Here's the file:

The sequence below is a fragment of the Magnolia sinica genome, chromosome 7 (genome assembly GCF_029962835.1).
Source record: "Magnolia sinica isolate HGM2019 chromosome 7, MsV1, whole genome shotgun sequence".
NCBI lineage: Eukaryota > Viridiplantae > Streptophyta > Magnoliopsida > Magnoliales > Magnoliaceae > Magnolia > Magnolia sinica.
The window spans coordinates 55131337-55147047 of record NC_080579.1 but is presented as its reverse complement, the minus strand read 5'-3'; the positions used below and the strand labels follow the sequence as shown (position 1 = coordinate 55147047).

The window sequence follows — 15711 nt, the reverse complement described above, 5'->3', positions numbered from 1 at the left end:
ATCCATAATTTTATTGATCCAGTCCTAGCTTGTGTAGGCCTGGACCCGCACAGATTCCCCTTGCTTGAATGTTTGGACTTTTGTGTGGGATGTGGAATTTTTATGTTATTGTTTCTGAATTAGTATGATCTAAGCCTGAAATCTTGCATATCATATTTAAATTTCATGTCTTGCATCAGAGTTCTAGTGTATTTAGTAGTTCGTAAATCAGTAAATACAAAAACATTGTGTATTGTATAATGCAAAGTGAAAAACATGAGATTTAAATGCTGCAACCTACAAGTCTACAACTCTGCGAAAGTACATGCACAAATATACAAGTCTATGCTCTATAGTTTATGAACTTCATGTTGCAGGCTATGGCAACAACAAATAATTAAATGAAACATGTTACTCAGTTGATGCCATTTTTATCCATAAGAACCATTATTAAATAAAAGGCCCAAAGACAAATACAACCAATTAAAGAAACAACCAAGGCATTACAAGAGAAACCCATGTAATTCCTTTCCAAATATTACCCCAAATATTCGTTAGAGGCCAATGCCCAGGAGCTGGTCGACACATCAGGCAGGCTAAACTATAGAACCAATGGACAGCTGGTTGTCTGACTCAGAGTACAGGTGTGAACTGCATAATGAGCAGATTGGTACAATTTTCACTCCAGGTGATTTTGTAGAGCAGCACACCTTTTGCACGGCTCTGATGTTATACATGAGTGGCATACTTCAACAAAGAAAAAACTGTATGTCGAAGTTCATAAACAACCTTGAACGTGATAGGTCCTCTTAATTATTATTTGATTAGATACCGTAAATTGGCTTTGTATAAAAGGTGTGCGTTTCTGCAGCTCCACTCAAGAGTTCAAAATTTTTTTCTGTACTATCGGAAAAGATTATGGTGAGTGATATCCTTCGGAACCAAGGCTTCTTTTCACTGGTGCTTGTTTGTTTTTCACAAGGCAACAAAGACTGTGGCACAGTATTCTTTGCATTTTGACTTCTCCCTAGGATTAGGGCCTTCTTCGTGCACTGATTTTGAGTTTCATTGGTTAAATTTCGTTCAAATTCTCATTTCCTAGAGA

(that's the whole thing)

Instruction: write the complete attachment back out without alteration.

The sequence below is a fragment of the Magnolia sinica genome, chromosome 7 (genome assembly GCF_029962835.1).
Source record: "Magnolia sinica isolate HGM2019 chromosome 7, MsV1, whole genome shotgun sequence".
NCBI lineage: Eukaryota > Viridiplantae > Streptophyta > Magnoliopsida > Magnoliales > Magnoliaceae > Magnolia > Magnolia sinica.
The window spans coordinates 55131337-55147047 of record NC_080579.1 but is presented as its reverse complement, the minus strand read 5'-3'; the positions used below and the strand labels follow the sequence as shown (position 1 = coordinate 55147047).

The window sequence follows — 15711 nt, the reverse complement described above, 5'->3', positions numbered from 1 at the left end:
ATCCATAATTTTATTGATCCAGTCCTAGCTTGTGTAGGCCTGGACCCGCACAGATTCCCCTTGCTTGAATGTTTGGACTTTTGTGTGGGATGTGGAATTTTTATGTTATTGTTTCTGAATTAGTATGATCTAAGCCTGAAATCTTGCATATCATATTTAAATTTCATGTCTTGCATCAGAGTTCTAGTGTATTTAGTAGTTCGTAAATCAGTAAATACAAAAACATTGTGTATTGTATAATGCAAAGTGAAAAACATGAGATTTAAATGCTGCAACCTACAAGTCTACAACTCTGCGAAAGTACATGCACAAATATACAAGTCTATGCTCTATAGTTTATGAACTTCATGTTGCAGGCTATGGCAACAACAAATAATTAAATGAAACATGTTACTCAGTTGATGCCATTTTTATCCATAAGAACCATTATTAAATAAAAGGCCCAAAGACAAATACAACCAATTAAAGAAACAACCAAGGCATTACAAGAGAAACCCATGTAATTCCTTTCCAAATATTACCCCAAATATTCGTTAGAGGCCAATGCCCAGGAGCTGGTCGACACATCAGGCAGGCTAAACTATAGAACCAATGGACAGCTGGTTGTCTGACTCAGAGTACAGGTGTGAACTGCATAATGAGCAGATTGGTACAATTTTCACTCCAGGTGATTTTGTAGAGCAGCACACCTTTTGCACGGCTCTGATGTTATACATGAGTGGCATACTTCAACAAAGAAAAAACTGTATGTCGAAGTTCATAAACAACCTTGAACGTGATAGGTCCTCTTAATTATTATTTGATTAGATACCGTAAATTGGCTTTGTATAAAAGGTGTGCGTTTCTGCAGCTCCACTCAAGAGTTCAAAATTTTTTTCTGTACTATCGGAAAAGATTATGGTGAGTGATATCCTTCGGAACCAAGGCTTCTTTTCACTGGTGCTTGTTTGTTTTTCACAAGGCAACAAAGACTGTGGCACAGTATTCTTTGCATTTTGACTTCTCCCTAGGATTAGGGCCTTCTTCGTGCACTGATTTTGAGTTTCATTGGTTAAATTTCGTTCAAATTCTCATTTCCTAGAGA